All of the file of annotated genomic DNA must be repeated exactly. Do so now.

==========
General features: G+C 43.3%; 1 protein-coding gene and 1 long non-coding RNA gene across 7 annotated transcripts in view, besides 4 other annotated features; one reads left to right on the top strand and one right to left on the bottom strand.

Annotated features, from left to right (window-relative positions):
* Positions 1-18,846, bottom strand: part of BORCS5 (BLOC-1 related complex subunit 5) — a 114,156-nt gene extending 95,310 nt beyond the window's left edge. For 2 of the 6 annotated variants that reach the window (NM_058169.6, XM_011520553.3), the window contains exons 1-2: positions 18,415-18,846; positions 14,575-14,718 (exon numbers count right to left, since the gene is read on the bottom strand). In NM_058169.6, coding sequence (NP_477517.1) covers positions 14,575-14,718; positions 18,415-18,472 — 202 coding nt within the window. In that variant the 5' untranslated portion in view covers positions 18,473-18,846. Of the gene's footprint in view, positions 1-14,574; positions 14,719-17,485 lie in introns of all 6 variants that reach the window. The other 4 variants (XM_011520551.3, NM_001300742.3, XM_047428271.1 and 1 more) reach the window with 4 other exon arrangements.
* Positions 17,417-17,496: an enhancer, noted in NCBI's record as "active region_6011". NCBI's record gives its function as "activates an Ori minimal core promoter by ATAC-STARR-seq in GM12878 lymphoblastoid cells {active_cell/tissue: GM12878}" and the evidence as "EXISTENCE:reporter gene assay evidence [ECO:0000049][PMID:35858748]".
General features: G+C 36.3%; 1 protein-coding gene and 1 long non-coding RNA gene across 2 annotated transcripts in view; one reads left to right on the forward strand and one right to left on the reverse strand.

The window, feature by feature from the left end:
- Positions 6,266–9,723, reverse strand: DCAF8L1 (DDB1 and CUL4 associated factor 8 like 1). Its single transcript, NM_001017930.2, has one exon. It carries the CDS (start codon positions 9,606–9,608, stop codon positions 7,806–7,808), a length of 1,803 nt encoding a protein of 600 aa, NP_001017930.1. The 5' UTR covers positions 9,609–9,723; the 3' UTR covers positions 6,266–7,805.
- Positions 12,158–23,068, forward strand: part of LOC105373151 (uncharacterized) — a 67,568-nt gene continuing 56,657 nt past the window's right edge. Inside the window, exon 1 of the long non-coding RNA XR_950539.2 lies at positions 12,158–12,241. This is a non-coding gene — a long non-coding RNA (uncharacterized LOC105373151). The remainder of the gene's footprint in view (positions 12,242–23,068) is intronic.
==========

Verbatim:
General features: G+C 43.3%; 1 protein-coding gene and 1 long non-coding RNA gene across 7 annotated transcripts in view, besides 4 other annotated features; one reads left to right on the top strand and one right to left on the bottom strand.

Annotated features, from left to right (window-relative positions):
* Positions 1-18,846, bottom strand: part of BORCS5 (BLOC-1 related complex subunit 5) — a 114,156-nt gene extending 95,310 nt beyond the window's left edge. For 2 of the 6 annotated variants that reach the window (NM_058169.6, XM_011520553.3), the window contains exons 1-2: positions 18,415-18,846; positions 14,575-14,718 (exon numbers count right to left, since the gene is read on the bottom strand). In NM_058169.6, coding sequence (NP_477517.1) covers positions 14,575-14,718; positions 18,415-18,472 — 202 coding nt within the window. In that variant the 5' untranslated portion in view covers positions 18,473-18,846. Of the gene's footprint in view, positions 1-14,574; positions 14,719-17,485 lie in introns of all 6 variants that reach the window. The other 4 variants (XM_011520551.3, NM_001300742.3, XM_047428271.1 and 1 more) reach the window with 4 other exon arrangements.
* Positions 17,417-17,496: an enhancer, noted in NCBI's record as "active region_6011". NCBI's record gives its function as "activates an Ori minimal core promoter by ATAC-STARR-seq in GM12878 lymphoblastoid cells {active_cell/tissue: GM12878}" and the evidence as "EXISTENCE:reporter gene assay evidence [ECO:0000049][PMID:35858748]".
General features: G+C 36.3%; 1 protein-coding gene and 1 long non-coding RNA gene across 2 annotated transcripts in view; one reads left to right on the forward strand and one right to left on the reverse strand.

The window, feature by feature from the left end:
- Positions 6,266–9,723, reverse strand: DCAF8L1 (DDB1 and CUL4 associated factor 8 like 1). Its single transcript, NM_001017930.2, has one exon. It carries the CDS (start codon positions 9,606–9,608, stop codon positions 7,806–7,808), a length of 1,803 nt encoding a protein of 600 aa, NP_001017930.1. The 5' UTR covers positions 9,609–9,723; the 3' UTR covers positions 6,266–7,805.
- Positions 12,158–23,068, forward strand: part of LOC105373151 (uncharacterized) — a 67,568-nt gene continuing 56,657 nt past the window's right edge. Inside the window, exon 1 of the long non-coding RNA XR_950539.2 lies at positions 12,158–12,241. This is a non-coding gene — a long non-coding RNA (uncharacterized LOC105373151). The remainder of the gene's footprint in view (positions 12,242–23,068) is intronic.